Why should you Attend: Information and associated technologies continue to advance toward diverse distributed configuration environments for entering, processing, storing, and retrieving data. The magnitude of changes occurring can be clearly seen in the explosion of linked IT infrastructures connected to cloud computing service providers and mobile computing devices. Consequently, the impact of such decentralization has increased the need for effective safeguarding of information assets. 

Foundationally paraphrasing from Title 44, Chapter 35, Subchapter III, Section 3542(b)(1) of the United States Code; the term "information security" is defined as the protecting of information and information systems from unauthorized access, use, disclosure, disruption, modification, or destruction. Correspondingly, information security is typically a complex and dynamic safeguarding subject. Given the descriptive attributes normally associated with information security, IT auditors usually have a vast array of sub-topics to contemplate when performing information assets protection (IAP) related audits, reviews, or agreed-upon procedures. 

Information security design, deployment and assurance require dedication to continuous improvement to ensure optimum effectiveness and efficiency. Whereby, conformation of compliance with legislation, regulations, policies, directives, procedures, standards, and rules enable asserting ‘superior’ information security governance (ISG). Nonetheless, monitoring and evaluating the current state of implemented controls may take a variety of forms; including control self-assessments and IT audits. Furthermore, an IT auditor may not be the individual who executes an entity’s information security internal control review (ICR). However, an IT auditor may subsequently assess an ICR for effectiveness and/or efficiency. In the regulatory arena, a negative finding, coupled with prompt corrective actions can mitigate civil and criminal enforcement penalties, thereby potentially reducing or avoiding legal risks. 

Areas Covered in the Session:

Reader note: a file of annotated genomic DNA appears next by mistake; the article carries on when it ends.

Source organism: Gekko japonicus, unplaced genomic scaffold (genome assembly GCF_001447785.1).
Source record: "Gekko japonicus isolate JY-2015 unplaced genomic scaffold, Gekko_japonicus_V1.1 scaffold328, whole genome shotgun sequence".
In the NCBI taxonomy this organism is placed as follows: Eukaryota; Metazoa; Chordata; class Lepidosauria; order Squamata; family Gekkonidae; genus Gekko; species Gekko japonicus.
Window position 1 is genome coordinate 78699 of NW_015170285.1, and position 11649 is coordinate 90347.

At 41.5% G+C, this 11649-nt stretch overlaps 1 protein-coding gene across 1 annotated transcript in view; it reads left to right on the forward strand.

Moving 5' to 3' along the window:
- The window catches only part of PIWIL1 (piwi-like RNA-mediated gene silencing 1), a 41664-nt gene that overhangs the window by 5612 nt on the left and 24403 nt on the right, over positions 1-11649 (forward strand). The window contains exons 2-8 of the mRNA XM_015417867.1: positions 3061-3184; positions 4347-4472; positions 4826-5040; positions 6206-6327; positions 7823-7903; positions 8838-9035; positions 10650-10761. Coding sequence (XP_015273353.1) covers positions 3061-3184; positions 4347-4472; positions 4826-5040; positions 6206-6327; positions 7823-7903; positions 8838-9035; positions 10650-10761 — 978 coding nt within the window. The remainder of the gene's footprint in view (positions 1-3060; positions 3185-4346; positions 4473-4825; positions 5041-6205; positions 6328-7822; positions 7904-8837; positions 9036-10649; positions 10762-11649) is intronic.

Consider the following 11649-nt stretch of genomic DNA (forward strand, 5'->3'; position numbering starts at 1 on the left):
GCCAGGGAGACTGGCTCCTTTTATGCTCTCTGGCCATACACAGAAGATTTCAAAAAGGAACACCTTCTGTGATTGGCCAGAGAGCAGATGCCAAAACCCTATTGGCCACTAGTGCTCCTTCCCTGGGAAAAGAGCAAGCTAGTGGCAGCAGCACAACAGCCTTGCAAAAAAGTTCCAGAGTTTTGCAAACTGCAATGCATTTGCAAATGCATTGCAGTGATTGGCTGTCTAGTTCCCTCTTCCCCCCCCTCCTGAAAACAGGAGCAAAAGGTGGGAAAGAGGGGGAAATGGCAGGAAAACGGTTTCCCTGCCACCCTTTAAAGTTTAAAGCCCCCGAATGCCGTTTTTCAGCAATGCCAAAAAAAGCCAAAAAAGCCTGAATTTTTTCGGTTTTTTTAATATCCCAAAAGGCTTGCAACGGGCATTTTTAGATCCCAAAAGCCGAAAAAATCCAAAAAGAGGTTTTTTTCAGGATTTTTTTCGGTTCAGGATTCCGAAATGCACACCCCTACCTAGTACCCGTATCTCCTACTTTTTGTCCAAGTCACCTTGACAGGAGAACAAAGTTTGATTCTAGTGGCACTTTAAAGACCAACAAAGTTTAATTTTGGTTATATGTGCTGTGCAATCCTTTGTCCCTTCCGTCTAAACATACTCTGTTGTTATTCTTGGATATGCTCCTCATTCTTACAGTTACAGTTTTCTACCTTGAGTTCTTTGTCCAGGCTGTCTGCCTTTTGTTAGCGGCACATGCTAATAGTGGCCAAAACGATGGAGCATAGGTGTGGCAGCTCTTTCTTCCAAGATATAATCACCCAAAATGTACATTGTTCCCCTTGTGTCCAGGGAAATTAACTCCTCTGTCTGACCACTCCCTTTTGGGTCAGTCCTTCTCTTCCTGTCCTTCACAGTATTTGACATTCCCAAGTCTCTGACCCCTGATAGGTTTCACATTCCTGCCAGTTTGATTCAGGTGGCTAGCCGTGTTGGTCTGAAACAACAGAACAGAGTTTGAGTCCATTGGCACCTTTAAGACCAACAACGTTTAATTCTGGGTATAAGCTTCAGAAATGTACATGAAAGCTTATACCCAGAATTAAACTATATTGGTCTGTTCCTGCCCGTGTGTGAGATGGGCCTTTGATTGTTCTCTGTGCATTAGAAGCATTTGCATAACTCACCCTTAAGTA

• Forces impacting information security governance.
  • Principles and practices for performing information security audits.
  • Sound strategic and tactical information risk considerations.
  • Three tiers of enterprise governance are examined in terms of their:
    • Content
    • Meaning
    • Implementation factors
    • Responsibilities


Who Will Benefit:

  • Audit Committee Members
  • Risk Management Managers
  • External Auditors
  • Internal Auditors
  • Chief Executive Officers
  • Chief Information Officers
  • Compliance Managers
  • Chief Information Security Officers
  • Information Technology professionals
  • Control Self-Assessment personnel 

Speaker Profile

Prof. Robert E. Davis, MBA, CISA, CICA (an invited Golden Key International Honour Society member) obtained a Bachelor of Business Administration degree in Accounting and Business Law and a Master of Business Administration degree in Management Information Systems from Temple and West Chester University; respectively. In addition, during his twenty years of involvement in education, Robert acquired Postgraduate and Professional Technical licenses in Computer Science and Computer Systems Technology. Robert also obtained the Certified Information Systems Auditor (CISA) certificate — after passing the 1988 Information Systems Audit and Control Association’s rigorous three hundred and fifty multiple-choice questions examination; and was conferred the Certified Internal Controls Auditor (CICA) certificate by the Institute for Internal Controls. Currently, Robert is a Doctor of Business Administration student specializing in Information Systems Management at Walden University. 
Compliance4All
Adam Fleaming
Phone: +1-800-447-9407 
support@compliance4all.com

Details

Date:
July 24, 2015
Time:
10:00 am - 2:00 pm
Event Category: